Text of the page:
¨ Celebrate the history of your own PTA with displays and a birthday cake.
¨ Honor a special PTA member who has gone “above and beyond” with a Pennsylvania PTA Honorary Life Membership Award. Contact the state PTA office for details.
¨ Recommit to greater advocacy efforts by signing up members for Action Alerts or visiting with a local legislator to discuss education and child-related issues.
¨ Create service awards as an incentive for increased volunteerism in your school and launch them on Founders’ Day.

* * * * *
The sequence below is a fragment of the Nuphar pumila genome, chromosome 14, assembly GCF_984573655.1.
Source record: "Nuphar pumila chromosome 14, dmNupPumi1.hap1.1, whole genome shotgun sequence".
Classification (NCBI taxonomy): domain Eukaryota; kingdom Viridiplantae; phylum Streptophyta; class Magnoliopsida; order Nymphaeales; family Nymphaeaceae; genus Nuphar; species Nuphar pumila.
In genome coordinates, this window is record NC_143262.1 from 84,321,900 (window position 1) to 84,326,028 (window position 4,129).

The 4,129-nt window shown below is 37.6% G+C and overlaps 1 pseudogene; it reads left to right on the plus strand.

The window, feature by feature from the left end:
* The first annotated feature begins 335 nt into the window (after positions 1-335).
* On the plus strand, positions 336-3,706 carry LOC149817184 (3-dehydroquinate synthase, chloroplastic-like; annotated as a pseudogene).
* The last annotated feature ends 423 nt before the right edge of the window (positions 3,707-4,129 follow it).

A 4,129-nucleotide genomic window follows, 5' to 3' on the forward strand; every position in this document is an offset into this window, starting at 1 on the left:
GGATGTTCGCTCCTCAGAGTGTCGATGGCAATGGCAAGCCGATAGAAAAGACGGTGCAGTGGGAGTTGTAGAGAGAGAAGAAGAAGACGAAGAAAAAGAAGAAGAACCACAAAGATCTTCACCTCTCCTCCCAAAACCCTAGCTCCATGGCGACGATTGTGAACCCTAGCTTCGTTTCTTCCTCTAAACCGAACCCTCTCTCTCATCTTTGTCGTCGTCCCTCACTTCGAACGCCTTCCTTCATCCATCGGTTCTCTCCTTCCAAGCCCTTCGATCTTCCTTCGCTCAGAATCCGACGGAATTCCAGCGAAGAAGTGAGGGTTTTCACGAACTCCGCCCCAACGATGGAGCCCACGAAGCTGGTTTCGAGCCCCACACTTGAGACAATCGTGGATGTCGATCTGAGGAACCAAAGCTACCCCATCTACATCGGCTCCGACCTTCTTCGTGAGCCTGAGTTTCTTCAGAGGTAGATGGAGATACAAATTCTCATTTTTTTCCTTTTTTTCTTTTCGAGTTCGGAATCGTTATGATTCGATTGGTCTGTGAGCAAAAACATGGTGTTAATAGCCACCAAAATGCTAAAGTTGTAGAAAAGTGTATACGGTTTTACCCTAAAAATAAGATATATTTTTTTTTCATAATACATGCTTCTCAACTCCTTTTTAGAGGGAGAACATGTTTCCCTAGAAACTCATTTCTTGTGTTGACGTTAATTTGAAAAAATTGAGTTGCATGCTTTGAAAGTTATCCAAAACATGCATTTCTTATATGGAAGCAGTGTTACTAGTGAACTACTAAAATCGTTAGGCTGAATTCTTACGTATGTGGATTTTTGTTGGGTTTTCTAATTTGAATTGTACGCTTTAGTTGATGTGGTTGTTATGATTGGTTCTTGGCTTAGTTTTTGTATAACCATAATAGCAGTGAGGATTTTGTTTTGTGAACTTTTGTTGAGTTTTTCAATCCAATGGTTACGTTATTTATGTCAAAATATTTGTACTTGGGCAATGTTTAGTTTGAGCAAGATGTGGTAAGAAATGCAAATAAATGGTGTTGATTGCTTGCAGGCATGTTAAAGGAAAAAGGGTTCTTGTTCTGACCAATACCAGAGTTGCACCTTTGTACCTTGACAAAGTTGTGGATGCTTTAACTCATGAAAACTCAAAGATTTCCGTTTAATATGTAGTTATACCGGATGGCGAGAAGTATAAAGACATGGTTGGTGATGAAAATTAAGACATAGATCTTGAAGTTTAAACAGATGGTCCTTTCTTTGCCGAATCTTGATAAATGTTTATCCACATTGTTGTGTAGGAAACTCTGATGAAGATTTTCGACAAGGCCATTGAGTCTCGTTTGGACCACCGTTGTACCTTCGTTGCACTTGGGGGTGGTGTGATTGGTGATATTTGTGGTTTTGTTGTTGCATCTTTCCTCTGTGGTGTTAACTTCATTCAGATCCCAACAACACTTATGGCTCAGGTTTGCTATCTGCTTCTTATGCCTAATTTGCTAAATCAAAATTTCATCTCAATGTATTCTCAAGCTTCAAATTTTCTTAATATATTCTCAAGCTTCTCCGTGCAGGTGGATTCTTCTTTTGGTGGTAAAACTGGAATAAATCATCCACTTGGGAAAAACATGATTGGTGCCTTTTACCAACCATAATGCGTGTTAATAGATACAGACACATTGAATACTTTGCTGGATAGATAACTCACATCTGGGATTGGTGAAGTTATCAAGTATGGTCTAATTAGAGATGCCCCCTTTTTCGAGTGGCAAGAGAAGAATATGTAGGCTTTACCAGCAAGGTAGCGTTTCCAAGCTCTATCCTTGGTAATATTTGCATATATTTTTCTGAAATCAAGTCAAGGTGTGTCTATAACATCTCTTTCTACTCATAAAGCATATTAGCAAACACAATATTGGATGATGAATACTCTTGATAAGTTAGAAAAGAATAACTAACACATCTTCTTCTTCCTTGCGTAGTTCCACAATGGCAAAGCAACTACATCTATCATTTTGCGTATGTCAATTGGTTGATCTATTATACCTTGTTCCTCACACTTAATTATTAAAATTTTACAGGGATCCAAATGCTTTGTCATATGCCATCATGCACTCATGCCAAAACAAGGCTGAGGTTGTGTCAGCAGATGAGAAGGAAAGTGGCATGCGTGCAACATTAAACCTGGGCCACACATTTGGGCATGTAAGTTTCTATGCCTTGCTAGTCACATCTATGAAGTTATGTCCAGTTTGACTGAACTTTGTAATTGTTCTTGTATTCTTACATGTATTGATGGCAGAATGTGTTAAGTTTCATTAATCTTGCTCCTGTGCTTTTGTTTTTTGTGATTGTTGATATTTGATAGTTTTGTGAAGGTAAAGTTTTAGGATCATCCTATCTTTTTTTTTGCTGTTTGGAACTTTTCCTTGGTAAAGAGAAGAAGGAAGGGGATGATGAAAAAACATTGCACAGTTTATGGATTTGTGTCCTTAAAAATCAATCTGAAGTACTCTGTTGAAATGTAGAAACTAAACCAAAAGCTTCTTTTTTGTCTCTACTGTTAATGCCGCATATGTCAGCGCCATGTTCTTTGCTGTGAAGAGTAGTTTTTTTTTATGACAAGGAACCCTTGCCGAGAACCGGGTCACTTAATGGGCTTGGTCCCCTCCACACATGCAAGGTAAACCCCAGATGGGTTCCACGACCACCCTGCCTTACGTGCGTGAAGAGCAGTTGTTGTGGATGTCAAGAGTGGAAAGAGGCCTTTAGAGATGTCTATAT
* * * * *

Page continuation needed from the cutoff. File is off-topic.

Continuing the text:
There are many simple ways we can carry on the spirit of the founders whose relentless will can only be matched by current leaders if they are willing to examine what is really at risk for today’s children. There are many pages missing in this chronicle of the PTA’s glorious history. Those pages are left blank for you—today’s leaders who know what’s missing for kids. Let’s celebrate in some small way this Founders’ Day and embody the commitment and legacy bequeathed to each of us.